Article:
Grading Practices and Procedures
As I enter into my fourteenth year of being an educator, I realize that almost nothing in education is constant. For years I thought my need to change my grading criteria and classroom procedures stemmed from the changing course assignments on my teaching schedule. Now I know - especially in this rapidly changing technological world of the 21st Century - that "change" IS education. Amid all the change, some things DO remain constant: fairness and compassion. In every decision I make, I attempt to consider how the consequences of my decision will meet the tenets of fairness and compassion. Once I embraced the philosophy of change, not only did I stop viewing myself as the Boss of Room 100 and begin viewing myself as Learner in Chief, I started to enjoy my job more than ever before.
Each assessment, whether summative or formative, provides students with opportunities to practice, explore, and/or demonstrate their learning. The results are used for students to understand how and why improvement can be made. I use rubrics for nearly every written or oral presentation. In the case that a formal rubric is not developed for an individual assignment, I clearly explain to my students how I intend to evaluate them: process, mechanics, collaboration, insight, or quality and effort. In most cases, students receive the rubrics many weeks in advance and they practice scoring themselves and each other with the rubrics. Most written and oral work is scored with the same rubric (with only slight variations) so that students are familiar with expectations and terminology. Examples of student work can be viewed on my Room 100 Blog, my Genius Hour page my Technology Resources page.
Routines, Procedures, and Expectations
Providing clear expectations for student behavior and establishing consistent classroom procedures allows for students to spend more time learning and teachers to spend more time teaching. A formal syllabus is provided to each of my students with an assigned task to have a parent/guardian read, sign, and return the syllabus to class. Classroom rules are clearly posted and often referenced in class. The BYOD Contract and Digital Literacy policy allow students to understand consequences of poor decision making and make accountability clear. Lesson plans are a primary resource for communication with both students and parents.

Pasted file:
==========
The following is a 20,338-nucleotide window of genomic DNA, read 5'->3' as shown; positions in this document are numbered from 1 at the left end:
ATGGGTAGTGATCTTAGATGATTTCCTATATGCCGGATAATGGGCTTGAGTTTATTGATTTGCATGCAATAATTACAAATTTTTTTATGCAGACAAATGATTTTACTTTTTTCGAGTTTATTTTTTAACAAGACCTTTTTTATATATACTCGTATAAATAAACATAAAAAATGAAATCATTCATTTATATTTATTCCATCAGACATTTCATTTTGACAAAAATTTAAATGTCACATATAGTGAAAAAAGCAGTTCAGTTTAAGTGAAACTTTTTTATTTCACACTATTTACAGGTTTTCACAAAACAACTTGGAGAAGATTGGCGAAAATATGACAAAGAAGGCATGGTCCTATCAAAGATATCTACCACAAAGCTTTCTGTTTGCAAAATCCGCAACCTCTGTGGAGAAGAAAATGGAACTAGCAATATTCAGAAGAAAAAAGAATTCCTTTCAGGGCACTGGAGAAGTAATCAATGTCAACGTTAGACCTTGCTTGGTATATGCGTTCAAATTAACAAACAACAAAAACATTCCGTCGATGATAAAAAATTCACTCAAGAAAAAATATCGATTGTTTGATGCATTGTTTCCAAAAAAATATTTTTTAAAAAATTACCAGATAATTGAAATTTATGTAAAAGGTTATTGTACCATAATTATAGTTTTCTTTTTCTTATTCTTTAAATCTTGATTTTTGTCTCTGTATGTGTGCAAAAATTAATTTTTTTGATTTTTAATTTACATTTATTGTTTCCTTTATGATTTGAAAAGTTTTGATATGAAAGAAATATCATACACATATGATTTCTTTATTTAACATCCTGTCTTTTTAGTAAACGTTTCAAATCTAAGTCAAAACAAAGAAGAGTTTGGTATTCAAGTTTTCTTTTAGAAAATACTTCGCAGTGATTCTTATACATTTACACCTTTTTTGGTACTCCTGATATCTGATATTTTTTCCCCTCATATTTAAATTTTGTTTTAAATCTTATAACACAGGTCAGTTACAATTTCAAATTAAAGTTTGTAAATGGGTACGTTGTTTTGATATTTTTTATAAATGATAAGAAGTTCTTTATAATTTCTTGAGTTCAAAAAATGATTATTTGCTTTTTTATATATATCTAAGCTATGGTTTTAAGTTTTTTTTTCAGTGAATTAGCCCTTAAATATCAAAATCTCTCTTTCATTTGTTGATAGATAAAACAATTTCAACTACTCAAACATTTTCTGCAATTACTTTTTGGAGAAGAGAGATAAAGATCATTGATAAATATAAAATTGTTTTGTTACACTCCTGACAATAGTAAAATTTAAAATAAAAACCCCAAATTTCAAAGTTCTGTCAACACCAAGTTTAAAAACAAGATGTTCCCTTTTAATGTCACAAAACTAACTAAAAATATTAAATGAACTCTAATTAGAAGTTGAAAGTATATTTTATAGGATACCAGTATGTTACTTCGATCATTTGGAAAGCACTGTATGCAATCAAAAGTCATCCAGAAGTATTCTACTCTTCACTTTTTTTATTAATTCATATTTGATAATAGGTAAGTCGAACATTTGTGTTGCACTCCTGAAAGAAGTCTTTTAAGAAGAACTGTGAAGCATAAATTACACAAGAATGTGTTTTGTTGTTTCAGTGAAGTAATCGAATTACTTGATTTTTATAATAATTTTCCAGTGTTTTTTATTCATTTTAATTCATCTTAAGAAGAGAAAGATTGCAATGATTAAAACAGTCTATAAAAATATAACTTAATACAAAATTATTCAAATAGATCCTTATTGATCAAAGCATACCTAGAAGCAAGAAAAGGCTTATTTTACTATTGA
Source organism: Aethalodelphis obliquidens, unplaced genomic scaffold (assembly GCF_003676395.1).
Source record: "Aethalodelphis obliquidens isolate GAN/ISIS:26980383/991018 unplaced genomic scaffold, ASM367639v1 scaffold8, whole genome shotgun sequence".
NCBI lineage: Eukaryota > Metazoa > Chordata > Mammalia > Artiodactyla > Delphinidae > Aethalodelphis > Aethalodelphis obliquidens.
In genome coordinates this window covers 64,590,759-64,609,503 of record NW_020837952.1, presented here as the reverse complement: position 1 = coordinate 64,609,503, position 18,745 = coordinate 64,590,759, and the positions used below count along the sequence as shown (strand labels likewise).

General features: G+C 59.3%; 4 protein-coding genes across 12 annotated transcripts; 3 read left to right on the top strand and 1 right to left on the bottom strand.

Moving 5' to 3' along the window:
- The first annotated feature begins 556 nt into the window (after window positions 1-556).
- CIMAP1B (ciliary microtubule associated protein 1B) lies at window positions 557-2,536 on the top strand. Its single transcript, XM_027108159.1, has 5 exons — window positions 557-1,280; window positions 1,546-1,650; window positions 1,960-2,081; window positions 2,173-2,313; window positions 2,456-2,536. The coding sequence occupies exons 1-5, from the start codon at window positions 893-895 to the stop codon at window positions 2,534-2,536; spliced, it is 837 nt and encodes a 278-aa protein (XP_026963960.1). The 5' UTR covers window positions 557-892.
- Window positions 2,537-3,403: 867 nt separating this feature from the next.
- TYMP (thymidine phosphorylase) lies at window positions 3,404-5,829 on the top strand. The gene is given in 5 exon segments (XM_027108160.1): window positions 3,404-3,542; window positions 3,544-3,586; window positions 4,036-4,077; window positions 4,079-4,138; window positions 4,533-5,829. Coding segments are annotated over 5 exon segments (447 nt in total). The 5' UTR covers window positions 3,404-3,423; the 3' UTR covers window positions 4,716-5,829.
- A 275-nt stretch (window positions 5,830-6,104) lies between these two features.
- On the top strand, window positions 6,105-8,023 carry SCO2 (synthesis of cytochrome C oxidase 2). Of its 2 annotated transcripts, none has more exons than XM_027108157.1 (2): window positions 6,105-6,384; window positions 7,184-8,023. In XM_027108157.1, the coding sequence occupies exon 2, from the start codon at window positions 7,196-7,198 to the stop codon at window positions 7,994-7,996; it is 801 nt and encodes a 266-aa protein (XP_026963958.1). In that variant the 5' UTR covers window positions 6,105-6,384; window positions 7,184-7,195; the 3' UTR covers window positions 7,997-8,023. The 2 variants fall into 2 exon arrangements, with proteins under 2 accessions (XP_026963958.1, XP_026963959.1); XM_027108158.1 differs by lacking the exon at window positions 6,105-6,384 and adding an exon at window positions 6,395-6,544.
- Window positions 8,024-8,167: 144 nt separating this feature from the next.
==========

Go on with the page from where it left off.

Rapport With Parents
Most of the documents listed above in Domain 4.3 serve as communication tools for parents. My Weebly page is probably the first point of parent communication. Through my Weebly, parents can access lesson plans and testing information, syllabi, as well as view student work on the Room 100 Blog and my Technology Resources page. I attempt to involve parents as much as possible in their students' work. The comments I make on report cards are thorough and extensive. This year I added a video to my Weebly site to help parents navigate my site.
The image to the left is a graph of the number of visits and hits to my Weebly site. As I stated previously, my Weebly page provides a layer of transparency to my work that allows me to communicate with both parents and students in an immediate way. I must admit that I was a bit taken aback by the 71.0K page views I have received on my site since last June. Since I have built this Weebly site, the number of direct parent (and Special Education teacher) inquires I have had regarding course content and assignments has dramatically decreased.